My Cultural Life: Inès del la Fressange

An arbiter of taste tells us what they’re reading, watching and more

Ines de la Fressange
Claire Cocano

French model, designer, businesswoman and author Inès de la Fressange has been a paragon of Parisian style since the 1970s, when she was dubbed ‘the talking mannequin’ thanks to her inclination to give forthright, feminist opinions to the press.

Now 61, she continues to run her eponymous fashion brand and write a popular weekly email newsletter, as well as being Roger Vivier’s global ambassador. A book published this month, titled Maison: Parisian Chic at Home (£30, Flammarion) sees de la Fressange visit 15 stylish homes and their owners in the French capital, along with co-author Marin Montagut.

My all-time favourite piece of music is difficult to choose – it’d be easier to ask me if I prefer my mother or my father! My taste in music varies wildly depending on where I am, so I listen to everything from Ed Sheeran to Maria Callas, Mozart to the Rolling Stones. But since you’ve asked nicely, I’ll answer: That’s How Strong My Love Is by Otis Redding.

otis redding album

I’m currently listening to I Believe by Alex Hepburn. I think she’s the new Janis Joplin.

The books that have influenced me are those written by the Dalai Lama, and Autobiography of a Yogi by Paramahansa Yogananda. I’m very interested in Buddhism, and these books have changed my way of seeing life and people.

At the moment, I’m reading a classic that I have never read before: The Count of Monte Cristo by Alexandre Dumas. It’s a big book, but I can’t stop devouring it – it’s like a drug!


A quote I particularly like is ‘At this precise moment, everything is fine’. Often, we all forget to stop and appreciate the present, so repeating this can transform your life.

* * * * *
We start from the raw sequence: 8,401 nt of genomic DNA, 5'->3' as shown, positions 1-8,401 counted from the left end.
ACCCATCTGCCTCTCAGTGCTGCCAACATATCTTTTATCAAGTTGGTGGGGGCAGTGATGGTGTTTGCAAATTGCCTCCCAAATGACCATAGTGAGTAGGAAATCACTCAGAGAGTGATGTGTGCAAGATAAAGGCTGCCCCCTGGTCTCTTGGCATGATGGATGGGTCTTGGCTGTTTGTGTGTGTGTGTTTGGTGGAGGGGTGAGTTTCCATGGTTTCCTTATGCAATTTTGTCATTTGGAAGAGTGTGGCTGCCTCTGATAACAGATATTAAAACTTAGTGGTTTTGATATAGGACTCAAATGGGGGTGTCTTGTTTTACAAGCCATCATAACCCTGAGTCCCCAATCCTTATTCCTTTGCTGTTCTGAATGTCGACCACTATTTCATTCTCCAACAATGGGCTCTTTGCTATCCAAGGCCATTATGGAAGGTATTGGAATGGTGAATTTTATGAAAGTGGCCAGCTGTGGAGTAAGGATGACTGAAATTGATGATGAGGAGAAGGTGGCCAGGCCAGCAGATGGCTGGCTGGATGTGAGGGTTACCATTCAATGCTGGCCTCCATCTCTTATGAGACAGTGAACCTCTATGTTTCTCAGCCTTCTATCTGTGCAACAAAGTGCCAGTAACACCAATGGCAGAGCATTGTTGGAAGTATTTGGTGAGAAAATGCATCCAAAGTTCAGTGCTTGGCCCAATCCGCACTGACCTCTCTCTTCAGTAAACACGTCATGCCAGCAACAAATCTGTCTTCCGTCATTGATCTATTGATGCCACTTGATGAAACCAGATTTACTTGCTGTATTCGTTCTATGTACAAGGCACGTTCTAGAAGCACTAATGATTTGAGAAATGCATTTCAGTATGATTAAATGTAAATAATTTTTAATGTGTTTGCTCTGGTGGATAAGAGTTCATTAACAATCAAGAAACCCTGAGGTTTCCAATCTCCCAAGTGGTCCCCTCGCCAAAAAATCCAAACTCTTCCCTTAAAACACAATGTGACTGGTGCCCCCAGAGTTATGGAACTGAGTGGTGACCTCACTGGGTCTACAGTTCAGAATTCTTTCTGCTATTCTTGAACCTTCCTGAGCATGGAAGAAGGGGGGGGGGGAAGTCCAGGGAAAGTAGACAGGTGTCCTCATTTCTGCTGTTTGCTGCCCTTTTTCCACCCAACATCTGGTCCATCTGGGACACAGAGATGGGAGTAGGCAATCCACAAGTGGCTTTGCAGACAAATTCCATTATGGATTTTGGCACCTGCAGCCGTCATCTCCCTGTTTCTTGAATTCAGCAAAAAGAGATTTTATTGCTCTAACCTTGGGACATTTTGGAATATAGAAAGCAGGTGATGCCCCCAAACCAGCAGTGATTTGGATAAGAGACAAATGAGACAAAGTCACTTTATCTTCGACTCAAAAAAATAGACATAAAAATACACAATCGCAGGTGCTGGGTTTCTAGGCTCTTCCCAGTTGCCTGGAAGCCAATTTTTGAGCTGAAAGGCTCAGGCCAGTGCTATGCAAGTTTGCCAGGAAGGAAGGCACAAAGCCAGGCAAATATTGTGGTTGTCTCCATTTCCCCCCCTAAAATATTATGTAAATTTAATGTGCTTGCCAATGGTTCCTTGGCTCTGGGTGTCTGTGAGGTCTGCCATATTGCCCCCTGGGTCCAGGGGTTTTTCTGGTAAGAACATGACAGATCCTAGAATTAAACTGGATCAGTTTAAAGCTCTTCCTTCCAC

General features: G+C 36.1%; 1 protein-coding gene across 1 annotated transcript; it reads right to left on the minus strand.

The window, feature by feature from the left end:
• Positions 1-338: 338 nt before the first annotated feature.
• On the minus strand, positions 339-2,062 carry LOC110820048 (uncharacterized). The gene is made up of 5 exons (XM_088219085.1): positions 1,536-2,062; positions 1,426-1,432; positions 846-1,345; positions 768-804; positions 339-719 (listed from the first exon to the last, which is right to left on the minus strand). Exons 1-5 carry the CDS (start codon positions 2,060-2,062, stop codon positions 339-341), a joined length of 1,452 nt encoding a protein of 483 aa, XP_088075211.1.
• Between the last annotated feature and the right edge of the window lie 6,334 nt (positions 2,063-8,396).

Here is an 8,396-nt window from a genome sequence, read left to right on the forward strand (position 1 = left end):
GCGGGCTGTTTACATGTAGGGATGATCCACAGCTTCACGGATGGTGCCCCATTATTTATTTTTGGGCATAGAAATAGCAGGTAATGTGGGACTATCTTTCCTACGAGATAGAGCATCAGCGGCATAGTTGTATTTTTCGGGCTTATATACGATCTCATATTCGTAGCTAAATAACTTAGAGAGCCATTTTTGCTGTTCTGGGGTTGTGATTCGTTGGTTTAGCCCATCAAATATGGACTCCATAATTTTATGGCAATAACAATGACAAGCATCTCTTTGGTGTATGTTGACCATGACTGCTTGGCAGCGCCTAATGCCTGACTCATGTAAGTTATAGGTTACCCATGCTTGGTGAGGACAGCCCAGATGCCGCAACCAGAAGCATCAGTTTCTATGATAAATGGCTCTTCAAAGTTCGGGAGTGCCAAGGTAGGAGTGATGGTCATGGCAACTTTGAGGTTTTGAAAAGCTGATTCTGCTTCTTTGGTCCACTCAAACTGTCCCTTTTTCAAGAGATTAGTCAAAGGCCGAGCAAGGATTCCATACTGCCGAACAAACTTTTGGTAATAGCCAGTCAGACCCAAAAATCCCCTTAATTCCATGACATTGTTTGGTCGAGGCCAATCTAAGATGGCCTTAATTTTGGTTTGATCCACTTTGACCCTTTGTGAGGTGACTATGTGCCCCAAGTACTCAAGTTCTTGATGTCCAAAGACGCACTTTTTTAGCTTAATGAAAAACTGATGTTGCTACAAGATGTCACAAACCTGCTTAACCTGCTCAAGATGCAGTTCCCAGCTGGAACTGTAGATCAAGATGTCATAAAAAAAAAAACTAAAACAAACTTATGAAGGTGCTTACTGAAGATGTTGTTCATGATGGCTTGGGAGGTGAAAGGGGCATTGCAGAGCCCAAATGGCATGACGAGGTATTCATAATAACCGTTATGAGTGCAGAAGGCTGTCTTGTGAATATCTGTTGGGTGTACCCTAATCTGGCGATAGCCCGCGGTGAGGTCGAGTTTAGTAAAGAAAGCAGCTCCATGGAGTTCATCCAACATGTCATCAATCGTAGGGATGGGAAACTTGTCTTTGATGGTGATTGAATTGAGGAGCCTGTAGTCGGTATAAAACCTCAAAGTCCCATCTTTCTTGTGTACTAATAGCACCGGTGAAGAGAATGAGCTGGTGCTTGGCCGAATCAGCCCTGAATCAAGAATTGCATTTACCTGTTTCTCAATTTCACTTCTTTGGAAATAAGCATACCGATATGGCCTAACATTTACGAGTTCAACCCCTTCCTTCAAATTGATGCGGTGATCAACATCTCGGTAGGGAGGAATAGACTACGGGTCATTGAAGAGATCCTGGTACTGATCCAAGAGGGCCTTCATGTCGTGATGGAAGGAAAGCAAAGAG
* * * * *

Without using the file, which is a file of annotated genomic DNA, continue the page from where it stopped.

My favourite museum is the Musée Rodin in Paris – I would actually like to live in it. When my daughters were tiny and it was a sunny day, I used to take them to visit its garden. The Kiss is probably Rodin’s most famous sculpture, but I love all of his work.

The last exhibition I saw was a showcase of the French-Russian painter Nicolas de Staël’s landscapes at the Caumont Centre d’Art in Aix-en-Provence. When an exhibition is this extraordinary, it sparks the desire to go and make things yourself.

Sicily, 1954 by Nicolas de Staël
Peter Horree / Alamy Stock Photo

If I won the lottery, the work of art I’d buy would be a painting by Jean-Baptiste Sécheret – he’s a contemporary artist I’ve just discovered and I adore his work. Some Delacroix drawings, a Matisse painting and a piece by Basquiat would also look perfect in my home!

The V&A museum
The V&A, London
Marshall Ikonography / Alamy Stock Photo

I collect baskets. It’s actually become a bit of an addiction. I cannot resist buying them.

I’d start a free day in London by eating scones at my hotel (Brown’s). After that, I’d buy fudge at Fortnum & Mason, have lunch with Bella Freud, pick up a lotion from gentlemen’s barbershop Truefitt & Hill, order a suit at Anderson & Sheppard on Savile Row, then go to the V&A and the Tate.

Jaipur, India
Photography hadynyah

My favourite place in the world is Jaipur in India. I like to go to the Gem Palace jewellery shop to visit my friend [jewellery designer] Marie-Hélène de Taillac, sit by the pool and walk through the bazaar. I’m always just so happy to be there.

Home is the happiness created by the sum of tiny details. The way I decorate changes according to time and place. I want to feel as if I’m on holiday the moment I come home.

This article first appeared in ELLE Decoration November 2018

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